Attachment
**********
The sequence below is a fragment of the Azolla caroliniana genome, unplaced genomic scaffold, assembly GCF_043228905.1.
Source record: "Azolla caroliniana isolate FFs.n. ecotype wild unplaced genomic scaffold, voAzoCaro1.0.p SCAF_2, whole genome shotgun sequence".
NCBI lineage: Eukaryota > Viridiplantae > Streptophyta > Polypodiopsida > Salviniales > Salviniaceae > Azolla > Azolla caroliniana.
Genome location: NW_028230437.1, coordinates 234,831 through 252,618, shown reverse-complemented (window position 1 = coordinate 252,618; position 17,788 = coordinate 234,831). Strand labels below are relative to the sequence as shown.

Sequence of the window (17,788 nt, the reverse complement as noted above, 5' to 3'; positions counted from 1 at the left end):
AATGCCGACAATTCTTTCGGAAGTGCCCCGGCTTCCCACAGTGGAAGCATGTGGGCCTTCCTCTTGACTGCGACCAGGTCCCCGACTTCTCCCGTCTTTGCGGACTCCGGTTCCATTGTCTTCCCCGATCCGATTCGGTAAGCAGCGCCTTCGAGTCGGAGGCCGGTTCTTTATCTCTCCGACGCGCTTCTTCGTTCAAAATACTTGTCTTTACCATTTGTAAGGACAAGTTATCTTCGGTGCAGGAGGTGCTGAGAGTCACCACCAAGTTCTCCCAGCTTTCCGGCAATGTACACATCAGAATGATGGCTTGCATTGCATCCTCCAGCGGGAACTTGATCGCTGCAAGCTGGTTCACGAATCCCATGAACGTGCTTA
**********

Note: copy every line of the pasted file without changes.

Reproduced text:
The sequence below is a fragment of the Azolla caroliniana genome, unplaced genomic scaffold, assembly GCF_043228905.1.
Source record: "Azolla caroliniana isolate FFs.n. ecotype wild unplaced genomic scaffold, voAzoCaro1.0.p SCAF_2, whole genome shotgun sequence".
NCBI lineage: Eukaryota > Viridiplantae > Streptophyta > Polypodiopsida > Salviniales > Salviniaceae > Azolla > Azolla caroliniana.
Genome location: NW_028230437.1, coordinates 234,831 through 252,618, shown reverse-complemented (window position 1 = coordinate 252,618; position 17,788 = coordinate 234,831). Strand labels below are relative to the sequence as shown.

Sequence of the window (17,788 nt, the reverse complement as noted above, 5' to 3'; positions counted from 1 at the left end):
AATGCCGACAATTCTTTCGGAAGTGCCCCGGCTTCCCACAGTGGAAGCATGTGGGCCTTCCTCTTGACTGCGACCAGGTCCCCGACTTCTCCCGTCTTTGCGGACTCCGGTTCCATTGTCTTCCCCGATCCGATTCGGTAAGCAGCGCCTTCGAGTCGGAGGCCGGTTCTTTATCTCTCCGACGCGCTTCTTCGTTCAAAATACTTGTCTTTACCATTTGTAAGGACAAGTTATCTTCGGTGCAGGAGGTGCTGAGAGTCACCACCAAGTTCTCCCAGCTTTCCGGCAATGTACACATCAGAATGATGGCTTGCATTGCATCCTCCAGCGGGAACTTGATCGCTGCAAGCTGGTTCACGAATCCCATGAACGTGCTTA